The second tool, called Estimation, is for use after sampling for CWD detection has occurred and no positive cases were found. It provides the means to estimate the potential underlying prevalence rate of CWD given the number of negative samples collected during surveillance. Of particular interest is the upper bound of the credible interval, which means there is, for example, a 95% probability that true prevalence is at or below the reported level given your sampling effort and lack of cases detected.
It’s important to note that these tools are entirely independent - you can use either one however you wish but there’s no need to use both, and changes made in one tool won’t have any affect in the other.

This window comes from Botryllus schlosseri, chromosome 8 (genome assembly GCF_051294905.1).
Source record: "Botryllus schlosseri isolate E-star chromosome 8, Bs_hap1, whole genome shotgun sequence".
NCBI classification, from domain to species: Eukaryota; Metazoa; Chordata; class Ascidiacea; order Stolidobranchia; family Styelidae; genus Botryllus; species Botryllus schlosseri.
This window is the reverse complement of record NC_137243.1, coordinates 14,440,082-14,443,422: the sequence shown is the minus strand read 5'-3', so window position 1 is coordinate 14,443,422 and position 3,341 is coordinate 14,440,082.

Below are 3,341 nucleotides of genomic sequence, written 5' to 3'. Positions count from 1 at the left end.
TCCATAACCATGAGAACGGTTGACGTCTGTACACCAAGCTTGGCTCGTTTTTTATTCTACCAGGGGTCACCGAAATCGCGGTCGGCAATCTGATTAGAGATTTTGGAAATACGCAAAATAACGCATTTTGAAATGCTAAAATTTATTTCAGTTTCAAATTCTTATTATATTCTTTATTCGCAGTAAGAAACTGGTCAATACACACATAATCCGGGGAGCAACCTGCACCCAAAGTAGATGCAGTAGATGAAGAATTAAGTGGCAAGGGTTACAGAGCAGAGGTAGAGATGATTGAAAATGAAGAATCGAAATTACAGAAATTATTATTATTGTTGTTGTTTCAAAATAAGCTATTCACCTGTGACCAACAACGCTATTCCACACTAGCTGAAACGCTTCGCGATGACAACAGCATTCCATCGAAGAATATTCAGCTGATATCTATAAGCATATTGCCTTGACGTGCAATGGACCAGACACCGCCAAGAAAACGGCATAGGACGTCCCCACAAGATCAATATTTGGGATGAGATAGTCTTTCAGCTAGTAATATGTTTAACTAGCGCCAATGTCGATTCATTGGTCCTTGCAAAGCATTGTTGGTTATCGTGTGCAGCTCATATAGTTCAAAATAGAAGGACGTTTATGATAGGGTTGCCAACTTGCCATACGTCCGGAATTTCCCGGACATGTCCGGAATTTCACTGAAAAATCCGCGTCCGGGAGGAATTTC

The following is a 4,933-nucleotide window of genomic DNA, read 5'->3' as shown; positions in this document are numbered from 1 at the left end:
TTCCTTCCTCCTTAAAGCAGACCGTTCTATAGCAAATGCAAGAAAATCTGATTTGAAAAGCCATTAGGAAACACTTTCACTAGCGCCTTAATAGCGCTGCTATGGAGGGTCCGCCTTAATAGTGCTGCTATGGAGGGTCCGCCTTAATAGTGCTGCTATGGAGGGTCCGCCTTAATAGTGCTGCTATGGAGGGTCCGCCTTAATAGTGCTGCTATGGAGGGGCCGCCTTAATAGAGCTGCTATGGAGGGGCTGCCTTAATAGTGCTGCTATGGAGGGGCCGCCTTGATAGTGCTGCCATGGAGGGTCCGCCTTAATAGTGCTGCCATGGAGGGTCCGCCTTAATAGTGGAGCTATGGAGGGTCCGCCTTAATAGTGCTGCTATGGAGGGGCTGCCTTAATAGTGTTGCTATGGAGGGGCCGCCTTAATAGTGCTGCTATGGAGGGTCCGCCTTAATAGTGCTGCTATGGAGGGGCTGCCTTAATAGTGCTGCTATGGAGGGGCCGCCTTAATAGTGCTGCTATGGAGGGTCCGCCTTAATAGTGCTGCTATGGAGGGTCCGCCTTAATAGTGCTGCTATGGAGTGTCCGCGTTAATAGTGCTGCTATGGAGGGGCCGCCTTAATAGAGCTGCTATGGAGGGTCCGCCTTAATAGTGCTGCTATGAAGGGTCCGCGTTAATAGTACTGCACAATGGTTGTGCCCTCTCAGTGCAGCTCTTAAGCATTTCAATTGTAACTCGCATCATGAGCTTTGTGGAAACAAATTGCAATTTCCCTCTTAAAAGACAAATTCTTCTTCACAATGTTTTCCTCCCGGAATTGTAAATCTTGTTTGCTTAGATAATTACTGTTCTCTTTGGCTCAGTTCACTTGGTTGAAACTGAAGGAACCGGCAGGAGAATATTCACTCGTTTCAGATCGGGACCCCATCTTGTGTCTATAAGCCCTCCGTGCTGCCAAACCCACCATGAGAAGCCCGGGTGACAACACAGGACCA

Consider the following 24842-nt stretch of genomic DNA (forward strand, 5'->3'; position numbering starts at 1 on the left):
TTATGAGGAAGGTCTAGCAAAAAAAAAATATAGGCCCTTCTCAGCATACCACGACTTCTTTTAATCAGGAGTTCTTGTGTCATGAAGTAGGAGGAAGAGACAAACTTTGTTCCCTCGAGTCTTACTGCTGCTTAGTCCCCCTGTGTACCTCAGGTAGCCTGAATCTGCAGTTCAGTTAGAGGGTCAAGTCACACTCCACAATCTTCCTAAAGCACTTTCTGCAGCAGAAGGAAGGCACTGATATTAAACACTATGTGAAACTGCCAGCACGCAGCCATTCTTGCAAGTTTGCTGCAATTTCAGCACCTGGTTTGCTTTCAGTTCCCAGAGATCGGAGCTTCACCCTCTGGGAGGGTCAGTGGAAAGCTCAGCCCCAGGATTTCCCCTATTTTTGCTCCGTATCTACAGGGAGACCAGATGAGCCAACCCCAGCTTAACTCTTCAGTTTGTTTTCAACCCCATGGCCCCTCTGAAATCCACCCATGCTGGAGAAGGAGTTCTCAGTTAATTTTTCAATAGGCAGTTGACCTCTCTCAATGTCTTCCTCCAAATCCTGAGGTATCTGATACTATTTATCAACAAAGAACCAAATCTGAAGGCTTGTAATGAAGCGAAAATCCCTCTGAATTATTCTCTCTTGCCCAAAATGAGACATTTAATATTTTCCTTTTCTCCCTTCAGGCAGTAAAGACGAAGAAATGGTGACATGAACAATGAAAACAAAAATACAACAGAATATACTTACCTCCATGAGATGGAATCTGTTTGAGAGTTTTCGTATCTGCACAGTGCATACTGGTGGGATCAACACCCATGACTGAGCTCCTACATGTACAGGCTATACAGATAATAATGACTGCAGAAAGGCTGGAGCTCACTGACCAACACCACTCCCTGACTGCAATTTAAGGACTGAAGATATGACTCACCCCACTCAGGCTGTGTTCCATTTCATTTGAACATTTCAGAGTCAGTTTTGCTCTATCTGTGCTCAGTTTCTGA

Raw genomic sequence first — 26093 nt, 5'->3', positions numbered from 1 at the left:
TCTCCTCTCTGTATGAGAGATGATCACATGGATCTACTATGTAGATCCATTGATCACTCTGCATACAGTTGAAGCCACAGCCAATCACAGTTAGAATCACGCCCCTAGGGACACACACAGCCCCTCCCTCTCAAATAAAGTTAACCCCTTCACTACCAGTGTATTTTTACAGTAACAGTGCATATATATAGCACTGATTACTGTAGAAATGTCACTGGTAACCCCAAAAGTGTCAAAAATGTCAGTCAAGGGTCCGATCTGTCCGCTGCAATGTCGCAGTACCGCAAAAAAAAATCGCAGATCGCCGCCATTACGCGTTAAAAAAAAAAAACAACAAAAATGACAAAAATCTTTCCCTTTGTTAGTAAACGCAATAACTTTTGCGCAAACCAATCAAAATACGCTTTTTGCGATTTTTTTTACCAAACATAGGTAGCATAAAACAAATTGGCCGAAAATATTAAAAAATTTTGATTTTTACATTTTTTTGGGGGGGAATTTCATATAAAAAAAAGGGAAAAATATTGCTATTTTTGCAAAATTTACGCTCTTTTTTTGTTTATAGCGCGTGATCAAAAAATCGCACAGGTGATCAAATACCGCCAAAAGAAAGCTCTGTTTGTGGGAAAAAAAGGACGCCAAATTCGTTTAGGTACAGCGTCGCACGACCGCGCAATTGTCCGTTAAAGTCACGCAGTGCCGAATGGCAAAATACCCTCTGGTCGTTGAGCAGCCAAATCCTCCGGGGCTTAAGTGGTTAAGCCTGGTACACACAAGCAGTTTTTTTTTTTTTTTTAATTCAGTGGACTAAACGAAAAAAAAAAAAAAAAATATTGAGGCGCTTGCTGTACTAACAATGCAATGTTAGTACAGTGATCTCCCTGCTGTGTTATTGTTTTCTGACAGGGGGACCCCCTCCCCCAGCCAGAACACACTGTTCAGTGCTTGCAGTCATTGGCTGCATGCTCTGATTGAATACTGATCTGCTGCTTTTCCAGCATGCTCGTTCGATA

The techniques and theory underpinning them used in this application are described in Heisey et al. (2014). This application takes advantage of the R statistical software for estimation. Heterogeneity of risk classes are based on the chronic wasting disease information collected by the Wisconsin Department of Natural Resources. Jennelle et al. (2018) provide a description of the Wisconsin estimates and provide a case study of the application of weighted surveillance to CWD detection. The elk and mule deer weights are based on results reported in Walsh et al. (2012).
Blue question marks in the various sections of the app link directly to the relevant sections of this document. If you have trouble with the site or have questions that aren’t covered here you can contact Josh, the site’s maintainer, by clicking on the lifering in the top-right of your screen. You can also issue a bug report by clicking on the bug icon in the header. Finally, if you have an idea for a new feature or analysis please let us know by clicking on the lightbulb icon and issuing a feature request. The help icons are shown in the image below: